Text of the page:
The world is always changing, bringing bold breakthroughs in technology and conservation, as well as formidable challenges. In 1970, 20 million Americans celebrated the first Earth Day, formally launching a coordinated effort to address the rampant ecological degradation of the era. In short order, Congress passed a raft of powerful environmental laws that govern how we manage ecosystems and the species in them: the National Environmental Policy Act (NEPA, 1970), the Clean Air Act (1970), the Clean Water Act (1972), the Endangered Species Act (ESA, 1973), and the National Forest Management Act (NFMA, 1976), among others. However, over 45 years later, global change is shifting scientific baselines for endangered species recovery, engendering years of litigation and conflict among stakeholders.
Back in the 1970s, we thought saving nature would be as simple as deciding to do so -- like building an ark. And in some cases, as it was. We banned DDT, and many bird species that had been experiencing the lethal eggshell-thinning effects of this toxin rapidly recovered. But in other cases, as with the wolf, grizzly bear, lynx, polar bear, northern spotted owl, and salmon, federal protection under the ESA and other laws hasn't created a simple path to recovery. Emerging trends have greatly complicated conservation, shifting baselines for conservation of species and whole ecosystems.
These shifts include:
Climate change - The climate has warmed 1.3 to 1.9 degrees Fahrenheit (0.8 to 1.1° Celsius) since 1885, mostly since 1970. This has made extinction risk on Earth 1000 times higher than normal overall.
Explosive human population growth - The current global human population is at 7.5 billion people, roughly double what it was in 1970, greatly increasing human impacts on flora and fauna.
Economic challenges - The US national debt is 50 times greater than in 1970 (without accounting for inflation), thereby significantly reducing funds for research and conservation.
A more conservative political climate - The US political climate is less progressive than in the 1970s and 1980s. Today, many of our environmental laws face major ongoing congressional challenges.
New science about ecosystem complexity and population viability - In the past 20 years, we've found that predators such as wolves can create ecosystems far more resilient to climate change than those that don't contain these keystone species. However, these far-from-simple effects are contingent on many other factors, such as climate and fire. Advances in DNA technology are enabling a more empirical definition of what constitutes ecological recovery for threatened and endangered species. In some cases this number is significantly higher than what we imagined in the 1970s.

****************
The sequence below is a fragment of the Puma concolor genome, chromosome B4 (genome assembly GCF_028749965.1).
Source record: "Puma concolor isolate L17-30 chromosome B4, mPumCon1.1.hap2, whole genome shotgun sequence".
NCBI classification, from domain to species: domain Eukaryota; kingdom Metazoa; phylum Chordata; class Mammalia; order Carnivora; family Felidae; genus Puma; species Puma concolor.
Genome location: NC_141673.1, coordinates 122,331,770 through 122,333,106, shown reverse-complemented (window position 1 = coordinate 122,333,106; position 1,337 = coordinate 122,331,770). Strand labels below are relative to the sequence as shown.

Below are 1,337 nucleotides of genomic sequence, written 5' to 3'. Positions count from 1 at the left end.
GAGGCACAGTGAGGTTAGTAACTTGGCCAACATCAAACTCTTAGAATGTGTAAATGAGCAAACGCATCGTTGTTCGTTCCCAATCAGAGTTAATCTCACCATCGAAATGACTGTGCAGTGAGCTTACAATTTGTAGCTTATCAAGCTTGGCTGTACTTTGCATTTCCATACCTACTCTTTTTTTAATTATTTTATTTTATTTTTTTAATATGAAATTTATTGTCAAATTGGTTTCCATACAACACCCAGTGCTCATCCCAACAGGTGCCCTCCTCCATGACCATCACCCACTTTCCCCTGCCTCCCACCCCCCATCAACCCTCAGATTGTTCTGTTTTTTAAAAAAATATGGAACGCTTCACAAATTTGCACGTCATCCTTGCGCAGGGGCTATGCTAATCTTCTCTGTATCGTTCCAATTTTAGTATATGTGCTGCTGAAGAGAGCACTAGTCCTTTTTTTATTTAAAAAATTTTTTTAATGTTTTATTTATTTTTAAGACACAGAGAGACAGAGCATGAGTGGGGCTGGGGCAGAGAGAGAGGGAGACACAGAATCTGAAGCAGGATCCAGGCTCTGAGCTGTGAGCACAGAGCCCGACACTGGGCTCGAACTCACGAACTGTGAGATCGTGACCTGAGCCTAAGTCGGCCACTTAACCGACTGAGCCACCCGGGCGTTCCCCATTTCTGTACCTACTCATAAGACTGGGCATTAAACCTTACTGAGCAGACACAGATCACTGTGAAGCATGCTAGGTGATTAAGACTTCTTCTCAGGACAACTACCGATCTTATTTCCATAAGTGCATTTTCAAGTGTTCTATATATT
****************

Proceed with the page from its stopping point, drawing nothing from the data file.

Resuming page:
How are these shifting baselines affecting how we apply laws such as the ESA? For species negatively impacted by climate change, this means redefining what recovery means -- where and over how long and how many individuals. For example, protecting polar bears from hunting in the Arctic may be insufficient to save a species whose essential habitat for survival (sea ice) is diminishing rapidly. It also means readjusting our notions of how long and how much money endangered species recovery will take. For a species such as the northern spotted owl, which needs mature forest to thrive, and which is being threatened by expansion into its range of the more aggressive barred owl, scientists are beginning to wonder whether recovery is attainable. Then there are the many millions of dollars it actually costs to apply laws such as the ESA, NEPA, and NFMA to attempt to recover salmon in the Pacific Northwest. When you factor in climate change, the complex ESA effort to recover the six salmon species listed since the 1990s can resemble a Sisyphean battle.
What's the solution? Some recommend not changing anything and soldiering on to apply laws that no longer quite fit our radically changed world or reflect the current state of scientific knowledge. Others suggest abandoning species recovery or weakening environmental laws. None of these are viable options.
Scientists such as Susan Clark have found that best science that accounts for the needs of threatened and endangered species and the human communities affected by their presence, applied within an adaptive management framework, can go far toward recovery. Adjusting laws to address threats such as climate change that weren't on anyone's radar screen in 1970 will make these statutes as effective as possible. Clearer definitions of fuzzy terms such as what constitutes a "significant portion" of a species' range (per the ESA) also would be helpful.
Given that scientists estimate that, due to climate change and other factors, 35 percent of the species currently on Earth are expected to become extinct by the year 2050, and 50 percent by the year 2200, we need to do something. As Einstein put it, "We can't solve problems by using the same kind of thinking that created them." We would do well to heed his wise words as we sail our raft of environmental laws into the brave new world we've created.
* * *
Learn more about carnivore conservation by reading The Carnivore Way: Coexisting with and Conserving North America's Predators, and The Wolf's Tooth: Keystone Predators, Trophic Cascades, and Biodiversity by Dr. Cristina Eisenberg. Learn more about large carnivore ecology by joining Cristina afield on her Earthwatch research expedition, Tracking Fire and Wolves through the Canadian Rockies.